Silverstone working to ensure Formula One and MotoGP races go ahead

Silverstone staff are doing “all they possibly can” to ensure both the Formula One and MotoGP events scheduled for this summer go ahead despite the ongoing uncertainty due to coronavirus.

F1 has already been hit hard with all of the opening seven races either cancelled or postponed as the world attempts to deal with the outbreak.

The 2020 season is currently due to start in Azerbaijan on June 7, with the British Grand Prix pencilled in at Silverstone on July 19.

The MotoGP campaign has also had to make adjustments and the Grand Prix of Qatar set for March 8 has long been cancelled.

Their race at the Northamptonshire track is not set until August 30 and Silverstone managing director Stuart Pringle is keen to make sure both events take place.

“This week, it has been announced by the sports’ governing bodies that all motorsport has been suspended in the UK to the end of April 2020 to support the British Government in its efforts to contain the spread of this virus,” he said.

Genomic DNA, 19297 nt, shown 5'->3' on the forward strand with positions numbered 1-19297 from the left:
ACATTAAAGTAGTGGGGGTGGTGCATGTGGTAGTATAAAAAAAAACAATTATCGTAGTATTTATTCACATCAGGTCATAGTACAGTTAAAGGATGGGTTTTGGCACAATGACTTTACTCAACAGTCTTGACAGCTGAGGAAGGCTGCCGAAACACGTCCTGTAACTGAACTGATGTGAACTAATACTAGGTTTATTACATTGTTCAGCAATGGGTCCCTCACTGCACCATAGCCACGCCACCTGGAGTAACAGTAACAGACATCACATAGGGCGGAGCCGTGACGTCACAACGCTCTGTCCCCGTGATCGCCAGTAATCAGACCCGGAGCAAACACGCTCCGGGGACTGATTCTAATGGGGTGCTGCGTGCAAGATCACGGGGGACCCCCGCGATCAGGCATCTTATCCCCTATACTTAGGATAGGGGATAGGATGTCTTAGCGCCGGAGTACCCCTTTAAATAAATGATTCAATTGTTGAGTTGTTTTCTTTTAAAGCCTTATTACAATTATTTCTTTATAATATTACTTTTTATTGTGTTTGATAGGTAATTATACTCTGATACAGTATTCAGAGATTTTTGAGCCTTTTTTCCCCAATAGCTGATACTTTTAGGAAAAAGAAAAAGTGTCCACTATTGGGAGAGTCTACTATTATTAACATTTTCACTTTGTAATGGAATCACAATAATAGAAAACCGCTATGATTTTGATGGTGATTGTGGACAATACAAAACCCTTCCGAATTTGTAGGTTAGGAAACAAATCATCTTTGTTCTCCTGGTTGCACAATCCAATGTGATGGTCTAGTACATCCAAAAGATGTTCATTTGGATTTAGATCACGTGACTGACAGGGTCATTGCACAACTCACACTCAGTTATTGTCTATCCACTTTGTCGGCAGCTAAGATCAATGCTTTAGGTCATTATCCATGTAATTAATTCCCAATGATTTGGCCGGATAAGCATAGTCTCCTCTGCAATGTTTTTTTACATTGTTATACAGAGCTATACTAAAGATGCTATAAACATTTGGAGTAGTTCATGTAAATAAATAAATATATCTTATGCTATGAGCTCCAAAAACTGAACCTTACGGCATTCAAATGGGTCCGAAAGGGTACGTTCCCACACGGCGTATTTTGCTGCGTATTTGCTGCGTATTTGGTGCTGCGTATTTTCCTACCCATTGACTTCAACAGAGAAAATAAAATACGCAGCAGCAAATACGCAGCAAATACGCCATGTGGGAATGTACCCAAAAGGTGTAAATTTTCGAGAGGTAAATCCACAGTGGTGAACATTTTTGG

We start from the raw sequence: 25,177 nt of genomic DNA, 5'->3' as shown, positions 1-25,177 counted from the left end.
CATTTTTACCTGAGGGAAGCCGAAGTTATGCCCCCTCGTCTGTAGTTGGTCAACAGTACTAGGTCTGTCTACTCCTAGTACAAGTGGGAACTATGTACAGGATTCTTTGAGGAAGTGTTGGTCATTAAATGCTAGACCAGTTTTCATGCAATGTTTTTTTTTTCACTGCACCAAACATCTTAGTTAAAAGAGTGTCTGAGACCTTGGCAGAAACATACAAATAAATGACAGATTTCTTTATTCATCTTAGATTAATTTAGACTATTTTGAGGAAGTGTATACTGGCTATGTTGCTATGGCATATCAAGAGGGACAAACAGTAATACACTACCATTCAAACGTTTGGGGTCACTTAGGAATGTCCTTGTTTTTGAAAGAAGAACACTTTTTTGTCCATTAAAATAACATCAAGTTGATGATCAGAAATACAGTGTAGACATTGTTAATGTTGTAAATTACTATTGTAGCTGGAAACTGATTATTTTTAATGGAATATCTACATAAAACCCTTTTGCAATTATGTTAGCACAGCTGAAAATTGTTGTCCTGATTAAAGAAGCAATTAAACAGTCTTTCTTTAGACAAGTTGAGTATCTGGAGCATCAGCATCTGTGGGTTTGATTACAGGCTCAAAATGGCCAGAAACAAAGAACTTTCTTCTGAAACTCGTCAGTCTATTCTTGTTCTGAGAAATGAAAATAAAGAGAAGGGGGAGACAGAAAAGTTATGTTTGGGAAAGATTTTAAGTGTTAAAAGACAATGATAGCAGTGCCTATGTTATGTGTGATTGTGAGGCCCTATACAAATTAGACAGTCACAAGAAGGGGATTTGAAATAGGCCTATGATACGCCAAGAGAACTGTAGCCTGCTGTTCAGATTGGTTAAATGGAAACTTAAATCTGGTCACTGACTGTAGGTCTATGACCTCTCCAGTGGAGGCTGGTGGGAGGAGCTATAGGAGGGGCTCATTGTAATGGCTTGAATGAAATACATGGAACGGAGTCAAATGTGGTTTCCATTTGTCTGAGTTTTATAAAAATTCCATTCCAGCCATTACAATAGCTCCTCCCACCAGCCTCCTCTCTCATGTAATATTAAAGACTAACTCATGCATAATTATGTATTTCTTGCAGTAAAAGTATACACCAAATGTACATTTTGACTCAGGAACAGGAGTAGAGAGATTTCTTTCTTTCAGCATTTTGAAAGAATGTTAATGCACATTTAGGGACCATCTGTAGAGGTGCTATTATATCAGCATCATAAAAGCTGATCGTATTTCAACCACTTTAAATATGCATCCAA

“Many of you have booked tickets for our events later this summer including the Formula 1 Pirelli British Grand Prix and MotoGP and I fully appreciate you want to understand if these events will take place.

“The truth is, like so many other international sporting events scheduled to take place around the world, we cannot predict what the situation will be by the time we get to the summer months.

“However, I can wholeheartedly promise you that everyone at Silverstone, Formula 1 and MotoGP are doing all they possibly can to ensure we can run these events on their planned dates in July (F1) and August (MotoGP).”

Pringle also reassured fans that if either event was cancelled full refunds would be issues to those with tickets.

Meanhwhile, F1 teams are looking to work on plans to help provide more ventilators to UK hospitals.

The Moto GP at Silverstone is also under threat.
The Moto GP at Silverstone is also under threat.

Ventilators are used to help with breathing difficulties and are in short supply due to the growing number of COVID-19 cases in Britain.

“A collective of UK-based Formula 1 teams, engine manufacturers and their respective technology arms is evaluating support for the manufacture of respiratory devices in response to the UK government’s call for assistance,” an F1 statement read.

“The teams are working in collaboration with F1, the UK government and other organisations to establish the feasibility of the teams producing, or supporting, the production of medical devices to help in the treatment of coronavirus patients.”